moving to BA; have some questions

#1
Hi all,
I've been a member on this forum for about a year now and have travelled extensively throughout Argentina (I even own an apartment in Bs. As.). I've been trying to relocate to Argentina for some time and now I find out my job will transfer me there in January 2009. Does anybody have experience with working for an overseas (American) company and living in Argentina? I have questions about compensation, taxes, documentation, etc.
Thanks
 
#2
"luddite" said:
Hi all,
I've been a member on this forum for about a year now and have travelled extensively throughout Argentina (I even own an apartment in Bs. As.). I've been trying to relocate to Argentina for some time and now I find out my job will transfer me there in January 2009. Does anybody have experience with working for an overseas (American) company and living in Argentina? I have questions about compensation, taxes, documentation, etc.
Thanks
Hi there, Having a job for an American company in Argentina can be a very good thing, and if you get paid in dollars, even better... there are a lot of things you can really enjoy in Buenos Aires if you have good earnings, like great restaurants, bars, night clubs, shows, etc, etc, so Aside from your job, you will have a very good time here.Regarding taxes the only thing I know (I´m an Argentinian who lived 12 years in the US and is also an American citizen), as long as you don´t make more than... I think it is us$70,000 per year, you do not need to pay taxes in America (you do need to file every year though, in the American embassy)... keep in mind I´m not completely sure about the amount, but that can easily be found out in the Embassy... (I have been back for 2 years and I haven´t filed yet... I need to do it ASAP).Cheers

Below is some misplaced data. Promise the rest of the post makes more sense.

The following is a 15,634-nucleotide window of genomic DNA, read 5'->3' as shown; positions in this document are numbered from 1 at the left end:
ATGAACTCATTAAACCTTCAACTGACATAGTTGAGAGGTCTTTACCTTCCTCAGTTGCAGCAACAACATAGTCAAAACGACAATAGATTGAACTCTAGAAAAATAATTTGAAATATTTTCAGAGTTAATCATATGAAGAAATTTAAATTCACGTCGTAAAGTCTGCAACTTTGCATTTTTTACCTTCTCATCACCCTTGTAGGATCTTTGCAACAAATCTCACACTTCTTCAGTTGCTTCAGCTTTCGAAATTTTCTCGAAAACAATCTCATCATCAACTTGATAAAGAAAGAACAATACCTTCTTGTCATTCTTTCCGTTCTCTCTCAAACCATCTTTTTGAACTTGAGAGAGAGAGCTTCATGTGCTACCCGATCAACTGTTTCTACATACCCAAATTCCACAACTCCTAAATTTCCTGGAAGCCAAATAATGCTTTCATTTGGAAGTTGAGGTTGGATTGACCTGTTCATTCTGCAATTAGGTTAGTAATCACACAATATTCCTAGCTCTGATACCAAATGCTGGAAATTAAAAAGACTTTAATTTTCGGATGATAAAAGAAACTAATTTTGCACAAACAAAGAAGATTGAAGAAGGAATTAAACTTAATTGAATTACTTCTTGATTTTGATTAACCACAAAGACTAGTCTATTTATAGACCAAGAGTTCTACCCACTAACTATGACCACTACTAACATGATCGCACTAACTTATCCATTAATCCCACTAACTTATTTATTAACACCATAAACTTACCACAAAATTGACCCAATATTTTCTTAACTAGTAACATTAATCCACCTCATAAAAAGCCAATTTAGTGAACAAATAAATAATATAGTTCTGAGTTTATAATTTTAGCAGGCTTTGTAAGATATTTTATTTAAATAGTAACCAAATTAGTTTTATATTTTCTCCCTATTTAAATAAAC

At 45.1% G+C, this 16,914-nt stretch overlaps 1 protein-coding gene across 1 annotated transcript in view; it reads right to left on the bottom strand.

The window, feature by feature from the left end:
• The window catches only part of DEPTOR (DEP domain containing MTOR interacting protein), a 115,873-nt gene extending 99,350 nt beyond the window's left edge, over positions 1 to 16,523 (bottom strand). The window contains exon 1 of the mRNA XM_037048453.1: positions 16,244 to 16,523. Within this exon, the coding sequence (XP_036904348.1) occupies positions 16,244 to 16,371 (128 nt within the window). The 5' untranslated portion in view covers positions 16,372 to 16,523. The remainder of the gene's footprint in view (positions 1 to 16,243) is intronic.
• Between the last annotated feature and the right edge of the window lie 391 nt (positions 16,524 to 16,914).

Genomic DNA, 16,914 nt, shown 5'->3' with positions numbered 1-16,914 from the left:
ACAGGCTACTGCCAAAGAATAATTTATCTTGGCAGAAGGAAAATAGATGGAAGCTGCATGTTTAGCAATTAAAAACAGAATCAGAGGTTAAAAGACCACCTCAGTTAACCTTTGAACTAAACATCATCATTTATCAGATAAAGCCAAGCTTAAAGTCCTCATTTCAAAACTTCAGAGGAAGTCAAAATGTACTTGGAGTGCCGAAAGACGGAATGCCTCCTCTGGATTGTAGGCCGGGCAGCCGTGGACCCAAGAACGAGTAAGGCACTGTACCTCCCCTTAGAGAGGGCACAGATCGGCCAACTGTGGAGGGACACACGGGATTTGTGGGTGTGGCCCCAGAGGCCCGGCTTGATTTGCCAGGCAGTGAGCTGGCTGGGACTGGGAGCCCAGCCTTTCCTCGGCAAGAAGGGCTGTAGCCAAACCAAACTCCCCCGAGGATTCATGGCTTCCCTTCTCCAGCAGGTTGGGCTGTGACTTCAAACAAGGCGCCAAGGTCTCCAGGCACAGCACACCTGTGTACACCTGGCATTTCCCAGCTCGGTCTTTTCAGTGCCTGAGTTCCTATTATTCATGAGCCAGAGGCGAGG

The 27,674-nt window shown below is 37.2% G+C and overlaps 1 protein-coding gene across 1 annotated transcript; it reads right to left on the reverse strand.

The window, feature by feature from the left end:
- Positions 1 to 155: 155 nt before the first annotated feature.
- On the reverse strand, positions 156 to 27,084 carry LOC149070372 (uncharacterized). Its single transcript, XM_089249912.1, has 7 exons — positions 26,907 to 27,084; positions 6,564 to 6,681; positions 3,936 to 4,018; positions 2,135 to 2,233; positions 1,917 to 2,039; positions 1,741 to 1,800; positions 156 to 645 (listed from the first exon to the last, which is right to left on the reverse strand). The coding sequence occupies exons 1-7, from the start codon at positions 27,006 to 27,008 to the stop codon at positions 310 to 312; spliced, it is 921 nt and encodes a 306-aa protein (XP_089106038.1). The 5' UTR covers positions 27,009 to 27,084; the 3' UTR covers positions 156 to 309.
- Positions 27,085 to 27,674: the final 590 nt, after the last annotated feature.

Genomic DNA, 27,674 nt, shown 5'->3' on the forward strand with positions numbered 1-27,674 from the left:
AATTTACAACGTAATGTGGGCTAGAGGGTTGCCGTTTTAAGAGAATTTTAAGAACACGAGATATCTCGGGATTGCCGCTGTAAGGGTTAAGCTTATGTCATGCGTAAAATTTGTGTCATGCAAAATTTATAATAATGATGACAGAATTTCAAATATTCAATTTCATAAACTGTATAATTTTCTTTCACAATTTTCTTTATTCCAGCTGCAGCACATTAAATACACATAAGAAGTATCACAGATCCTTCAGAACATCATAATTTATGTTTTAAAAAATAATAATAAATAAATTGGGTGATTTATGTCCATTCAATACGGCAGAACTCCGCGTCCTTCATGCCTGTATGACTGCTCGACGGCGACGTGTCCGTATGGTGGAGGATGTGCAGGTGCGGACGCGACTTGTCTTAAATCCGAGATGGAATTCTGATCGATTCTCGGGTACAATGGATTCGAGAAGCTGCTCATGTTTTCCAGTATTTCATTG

amat

Active Member
#3
HI,
From my knowledge, it's $82k+ (per person, if married) before you have to pay taxes in the US. You are supposed to file tax returns yearly, BUT nobody's going to come after you if you don't. The issue will be when you go back to the US - you'll have to do all the returns you didn't do while gone.
 
#4
"amat" said:
HI,
From my knowledge, it's $82k+ (per person, if married) before you have to pay taxes in the US. You are supposed to file tax returns yearly, BUT nobody's going to come after you if you don't. The issue will be when you go back to the US - you'll have to do all the returns you didn't do while gone.
The income exemption applies to "active" earned income. Rent received here (passive income), for example, is subject to US taxation. The three year statute of limitations on tax collections does not begin until the date of filing for any given year and there is no statute of limitations for returns not filed. If you wait until after returning to the US to file and end up owing taxes in the US, penalties and interest can add up fast. If you are required to (and actually) pay into a government social security program abroad, you do not have to pay the social security tax in the US, either. In order to qualify for the foreign income exemption you must live outside the US at least 330 days of the tax year.
 
#5
"amat" said:
HI,
From my knowledge, it's $82k+ (per person, if married) before you have to pay taxes in the US. You are supposed to file tax returns yearly, BUT nobody's going to come after you if you don't.